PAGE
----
Making use of Belgium's digital electricity meters with my-PV
Reference project Belgium
Smart meters are being rolled out in every country: A Belgian customer uses the surplus information for his hot water preparation with photovoltaics, simply and easily.
|Location:||Klavet, Flandern, Belgien|
Single-family house (thermally renovated) for 4 adults
|Construction year and number of square meters:||
1996, 200 m²
|PV-power and orientation:||
Divided over 2 arrays (large array with14 modules installed towards SSE, small array with 8 modules installed towards NNW), inclination 35°
Heat storage size:
|my-PV product in use:||
AC•THOR M1 for DHW, full transition to AC•THOR between April and October for hot water preparation
|System control by/with:||
P1 Interface from my-PV to detect surplus power directly from the network operator’s digital three-phase meter T211-D
How did you come to my-PV?
“It's very simple: We came across my-PV on Google. There are different brands, but my-PV's AC•THOR was the only brand compatible with the P1 interface of the digital meters S211 or T211-D. That's an exclusion criterion for us here in Belgium because of the regulations regarding digital electricity meters,” John Michale concludes.
Obstacles/specialities during the installation
The customer from Belgium carried out the installation by himself. The only obstacle was that the boiler had intelligent control for the input of the heating element. This had to be removed to avoid conflict with the AC•THOR's linear power control; Safety temperature limiter (STL) also had to be in place as a protection. This way, the AC•THOR can regulate the output of the heating element directly and use excess photovoltaic power for hot water preparation.
“The setup was easy and very straightforward. Another important point was the cable from the digital meter to the AC•THOR. It had to be a twisted pair and shielded 'RJ-12' cable. I found one with 4 cable pairs that had very thin wires due to the fact that the AC•THOR’s RTU gateway has small terminals that were difficult to insert into the AC•THOR connector,” the Belgian reports.
It is also important to mention that the P1 port of the digital meter must be activated at the respective energy supplier, in this case it was at "ENGIE". Otherwise, the P1 port remains disabled by default and there is no communication and therefore no surplus power detection.
Brief explanation of the system – what should be mentioned?
“In 2021 we installed photovoltaic modules with 7.9 kWp and a home battery with 8.5 kWh. Shortly thereafter, the energy supplier installed a digital meter that does not run in reverse when surplus power is injected into the power grid. With the surplus electricity during the summer months, we wanted to do more and consume more of it by ourselves. Then it occurred to us that the central heating needs gas to heat the water, while we feed a lot of surplus electricity into the public grid, especially during the summer,” John Michale says, explaining the considerations. "We wanted to save this gas and use the electricity from the photovoltaic system on the roof to heat the hot water in the future."
In order to reduce the amount of electricity fed into the grid, the owner decided to use the surplus PV electricity to heat the water. There are many systems that can do this, so finding a suitable solution was not easy.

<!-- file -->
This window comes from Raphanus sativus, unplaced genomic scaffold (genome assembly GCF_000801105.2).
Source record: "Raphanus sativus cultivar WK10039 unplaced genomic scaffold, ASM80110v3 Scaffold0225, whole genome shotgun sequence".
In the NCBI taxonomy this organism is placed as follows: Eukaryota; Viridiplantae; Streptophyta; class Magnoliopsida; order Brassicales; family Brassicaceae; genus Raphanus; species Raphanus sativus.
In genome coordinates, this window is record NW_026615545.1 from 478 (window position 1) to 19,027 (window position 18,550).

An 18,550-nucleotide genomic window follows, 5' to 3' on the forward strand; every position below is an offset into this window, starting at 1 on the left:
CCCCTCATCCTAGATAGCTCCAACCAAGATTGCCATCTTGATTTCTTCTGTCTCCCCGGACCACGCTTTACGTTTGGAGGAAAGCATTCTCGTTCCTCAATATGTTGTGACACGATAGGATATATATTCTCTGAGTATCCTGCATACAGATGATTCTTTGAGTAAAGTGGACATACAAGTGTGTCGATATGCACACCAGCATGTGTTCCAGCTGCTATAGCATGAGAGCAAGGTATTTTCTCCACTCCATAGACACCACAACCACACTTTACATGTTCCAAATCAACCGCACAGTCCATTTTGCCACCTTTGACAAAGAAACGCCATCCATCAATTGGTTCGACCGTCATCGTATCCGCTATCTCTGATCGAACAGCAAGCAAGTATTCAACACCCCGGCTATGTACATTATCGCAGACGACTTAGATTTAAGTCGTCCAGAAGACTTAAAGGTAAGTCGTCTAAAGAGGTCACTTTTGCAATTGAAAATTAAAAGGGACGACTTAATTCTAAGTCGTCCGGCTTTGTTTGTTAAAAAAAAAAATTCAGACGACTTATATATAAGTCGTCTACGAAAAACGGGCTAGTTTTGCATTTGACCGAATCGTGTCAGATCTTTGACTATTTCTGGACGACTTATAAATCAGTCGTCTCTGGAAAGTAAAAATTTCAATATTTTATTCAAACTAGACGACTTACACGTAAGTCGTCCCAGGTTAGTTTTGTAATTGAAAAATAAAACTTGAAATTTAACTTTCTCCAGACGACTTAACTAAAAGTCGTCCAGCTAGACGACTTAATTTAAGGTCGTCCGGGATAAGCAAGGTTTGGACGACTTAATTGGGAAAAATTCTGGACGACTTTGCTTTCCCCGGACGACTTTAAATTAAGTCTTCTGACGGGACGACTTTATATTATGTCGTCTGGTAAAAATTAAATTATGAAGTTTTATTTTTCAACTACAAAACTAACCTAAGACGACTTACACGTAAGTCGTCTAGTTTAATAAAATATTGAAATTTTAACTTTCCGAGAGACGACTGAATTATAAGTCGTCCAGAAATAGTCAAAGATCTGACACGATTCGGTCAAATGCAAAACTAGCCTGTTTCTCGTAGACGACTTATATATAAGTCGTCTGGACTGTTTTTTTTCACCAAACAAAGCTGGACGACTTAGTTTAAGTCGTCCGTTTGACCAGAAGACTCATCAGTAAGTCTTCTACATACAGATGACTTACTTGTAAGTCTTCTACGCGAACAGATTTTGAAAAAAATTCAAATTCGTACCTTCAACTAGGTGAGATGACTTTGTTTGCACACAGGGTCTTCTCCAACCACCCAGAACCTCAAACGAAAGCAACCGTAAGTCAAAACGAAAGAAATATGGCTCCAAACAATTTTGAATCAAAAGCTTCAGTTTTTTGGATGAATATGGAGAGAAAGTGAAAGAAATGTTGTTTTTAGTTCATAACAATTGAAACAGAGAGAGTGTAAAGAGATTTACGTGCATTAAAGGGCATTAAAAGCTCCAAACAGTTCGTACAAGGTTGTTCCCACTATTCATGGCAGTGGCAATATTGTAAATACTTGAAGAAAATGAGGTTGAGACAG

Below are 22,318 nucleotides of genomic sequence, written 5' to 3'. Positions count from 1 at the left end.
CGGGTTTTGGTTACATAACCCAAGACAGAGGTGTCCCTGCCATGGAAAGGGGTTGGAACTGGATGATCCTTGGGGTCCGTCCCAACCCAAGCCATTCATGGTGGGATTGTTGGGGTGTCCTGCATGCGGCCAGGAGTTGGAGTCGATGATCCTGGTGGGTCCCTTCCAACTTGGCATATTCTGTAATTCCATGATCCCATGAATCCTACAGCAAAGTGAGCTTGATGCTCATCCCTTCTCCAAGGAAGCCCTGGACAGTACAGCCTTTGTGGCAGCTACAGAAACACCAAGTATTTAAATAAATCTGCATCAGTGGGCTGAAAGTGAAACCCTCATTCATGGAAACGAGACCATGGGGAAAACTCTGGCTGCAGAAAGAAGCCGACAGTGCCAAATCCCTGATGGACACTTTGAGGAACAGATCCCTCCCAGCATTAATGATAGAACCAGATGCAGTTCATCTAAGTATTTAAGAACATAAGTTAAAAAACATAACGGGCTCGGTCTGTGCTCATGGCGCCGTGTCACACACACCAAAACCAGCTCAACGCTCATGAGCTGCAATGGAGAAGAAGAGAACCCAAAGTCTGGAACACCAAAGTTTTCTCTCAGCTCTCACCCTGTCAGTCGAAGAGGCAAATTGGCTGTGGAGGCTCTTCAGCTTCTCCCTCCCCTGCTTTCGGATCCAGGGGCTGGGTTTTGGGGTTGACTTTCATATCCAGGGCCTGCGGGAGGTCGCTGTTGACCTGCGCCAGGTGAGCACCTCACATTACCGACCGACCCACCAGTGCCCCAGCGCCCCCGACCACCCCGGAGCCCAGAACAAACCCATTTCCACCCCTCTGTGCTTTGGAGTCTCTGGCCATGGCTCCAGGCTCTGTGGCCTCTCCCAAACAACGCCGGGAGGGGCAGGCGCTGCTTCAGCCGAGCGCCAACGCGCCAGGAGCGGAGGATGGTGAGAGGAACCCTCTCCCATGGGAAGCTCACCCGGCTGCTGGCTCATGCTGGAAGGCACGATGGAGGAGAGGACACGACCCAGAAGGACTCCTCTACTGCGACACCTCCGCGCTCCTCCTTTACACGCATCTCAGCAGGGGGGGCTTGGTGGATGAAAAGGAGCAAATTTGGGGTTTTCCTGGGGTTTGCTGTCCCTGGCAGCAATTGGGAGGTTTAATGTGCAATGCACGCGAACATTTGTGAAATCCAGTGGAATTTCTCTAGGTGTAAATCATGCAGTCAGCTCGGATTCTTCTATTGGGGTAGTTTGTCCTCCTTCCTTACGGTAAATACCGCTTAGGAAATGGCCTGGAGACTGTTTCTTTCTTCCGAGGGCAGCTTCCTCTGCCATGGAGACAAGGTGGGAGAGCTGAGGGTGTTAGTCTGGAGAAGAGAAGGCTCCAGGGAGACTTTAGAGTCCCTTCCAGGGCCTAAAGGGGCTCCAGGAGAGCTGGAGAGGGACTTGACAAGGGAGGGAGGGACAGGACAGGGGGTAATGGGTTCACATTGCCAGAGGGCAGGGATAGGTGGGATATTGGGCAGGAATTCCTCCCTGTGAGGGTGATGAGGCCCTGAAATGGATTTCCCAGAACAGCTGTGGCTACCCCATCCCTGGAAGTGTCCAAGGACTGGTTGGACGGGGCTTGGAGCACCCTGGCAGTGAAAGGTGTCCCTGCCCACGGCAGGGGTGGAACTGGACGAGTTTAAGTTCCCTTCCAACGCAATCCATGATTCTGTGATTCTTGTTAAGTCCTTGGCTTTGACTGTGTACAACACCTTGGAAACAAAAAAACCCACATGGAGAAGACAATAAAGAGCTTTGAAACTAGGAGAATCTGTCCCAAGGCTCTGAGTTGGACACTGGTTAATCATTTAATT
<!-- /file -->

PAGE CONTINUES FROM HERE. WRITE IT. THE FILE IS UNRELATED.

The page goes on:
The customer wanted a system would be compatible with the grid operator’s meter. So he found my-PV's AC•THOR, which uses a P1 interface to connect between the P1 port of the T211-D digital meter and the AC•THOR's RTU gateway. The PV power diverter ‘AC•THOR’ uses every excess watt linearly for hot water preparation in the 200 liter boiler. This works even though a battery storage is also installed in the house – there is enough surplus electricity available during the summer months.
The entire system consists of two boilers connected in series. The 150 liter boiler is the central tank that is supplied with 200 liters of hot water, which is mainly heated by surplus PV power in the summer months. From the largest boiler of 200 liter, heated to +/- 70°C by the AC•THOR, the water is piped to the other 150 liter boiler, set at 55°C by the central heating, so there is always hot water at a temperature of at least 55 °C available. Due to the battery storage, the system works great between April and October. In the months with less sun, the hot water has to be heated conventionally due to the battery storage and the settings made there, since there is not enough photovoltaic surplus for the battery and hot water preparation.
Is hot water backup with mains power used?
In the 4-person household, only surplus photovoltaic power is used for hot water preparation, i.e. without activated hot water backup, which my-PV offers. So far there has always been enough hot water in the tank.
Any cost changes/ROI?
The AC•THOR has only been installed since March 2022 – where gas prices have increased drastically. The saving is therefore calculated as follows: A saving of about 15-20 kWh, which corresponds to 1 m³ of gas and 10 kWh of electricity, with 1.5-2 kWh used to heat the water. This saves around €150 on the gas bill in summer. The boiler costs €1,000 and the AC•THOR also €1,000.
"I think that it will amortize in 2-3 years", the Belgian customer concludes satisfied.
Personal customer opinion and resume:
"Just try it out!! It is very interesting that my hot water system with the AC•THOR consists of only three components: the PV diverter itself, the temperature sensor and the P1 interface. So you don't need to calibrate a complex connection!"
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